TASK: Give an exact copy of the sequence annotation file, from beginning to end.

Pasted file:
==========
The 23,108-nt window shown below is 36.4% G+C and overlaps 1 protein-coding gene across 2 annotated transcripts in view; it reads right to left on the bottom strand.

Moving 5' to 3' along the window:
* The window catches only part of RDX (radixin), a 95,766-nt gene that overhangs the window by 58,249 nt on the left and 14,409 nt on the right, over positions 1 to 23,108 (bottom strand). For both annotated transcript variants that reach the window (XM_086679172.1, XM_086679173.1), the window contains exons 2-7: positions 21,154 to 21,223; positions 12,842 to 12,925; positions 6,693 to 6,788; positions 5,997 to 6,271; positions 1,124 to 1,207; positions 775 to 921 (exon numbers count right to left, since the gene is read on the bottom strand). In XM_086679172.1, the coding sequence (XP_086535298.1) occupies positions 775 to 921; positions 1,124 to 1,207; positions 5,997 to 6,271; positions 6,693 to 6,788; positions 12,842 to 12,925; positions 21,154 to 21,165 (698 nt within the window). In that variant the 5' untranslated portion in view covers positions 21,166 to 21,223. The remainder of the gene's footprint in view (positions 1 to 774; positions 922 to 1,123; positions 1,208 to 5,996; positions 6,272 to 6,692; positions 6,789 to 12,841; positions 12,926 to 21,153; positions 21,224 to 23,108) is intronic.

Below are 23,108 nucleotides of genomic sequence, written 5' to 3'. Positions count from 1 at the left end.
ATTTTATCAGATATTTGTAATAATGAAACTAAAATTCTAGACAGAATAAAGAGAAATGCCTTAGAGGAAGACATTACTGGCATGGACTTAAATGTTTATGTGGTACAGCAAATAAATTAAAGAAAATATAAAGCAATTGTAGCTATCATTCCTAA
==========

The 23,108-nt window shown below is 36.4% G+C and overlaps 1 protein-coding gene across 2 annotated transcripts in view; it reads right to left on the bottom strand.

Moving 5' to 3' along the window:
* The window catches only part of RDX (radixin), a 95,766-nt gene that overhangs the window by 58,249 nt on the left and 14,409 nt on the right, over positions 1 to 23,108 (bottom strand). For both annotated transcript variants that reach the window (XM_086679172.1, XM_086679173.1), the window contains exons 2-7: positions 21,154 to 21,223; positions 12,842 to 12,925; positions 6,693 to 6,788; positions 5,997 to 6,271; positions 1,124 to 1,207; positions 775 to 921 (exon numbers count right to left, since the gene is read on the bottom strand). In XM_086679172.1, the coding sequence (XP_086535298.1) occupies positions 775 to 921; positions 1,124 to 1,207; positions 5,997 to 6,271; positions 6,693 to 6,788; positions 12,842 to 12,925; positions 21,154 to 21,165 (698 nt within the window). In that variant the 5' untranslated portion in view covers positions 21,166 to 21,223. The remainder of the gene's footprint in view (positions 1 to 774; positions 922 to 1,123; positions 1,208 to 5,996; positions 6,272 to 6,692; positions 6,789 to 12,841; positions 12,926 to 21,153; positions 21,224 to 23,108) is intronic.

Below are 23,108 nucleotides of genomic sequence, written 5' to 3'. Positions count from 1 at the left end.
ATTTTATCAGATATTTGTAATAATGAAACTAAAATTCTAGACAGAATAAAGAGAAATGCCTTAGAGGAAGACATTACTGGCATGGACTTAAATGTTTATGTGGTACAGCAAATAAATTAAAGAAAATATAAAGCAATTGTAGCTATCATTCCTAA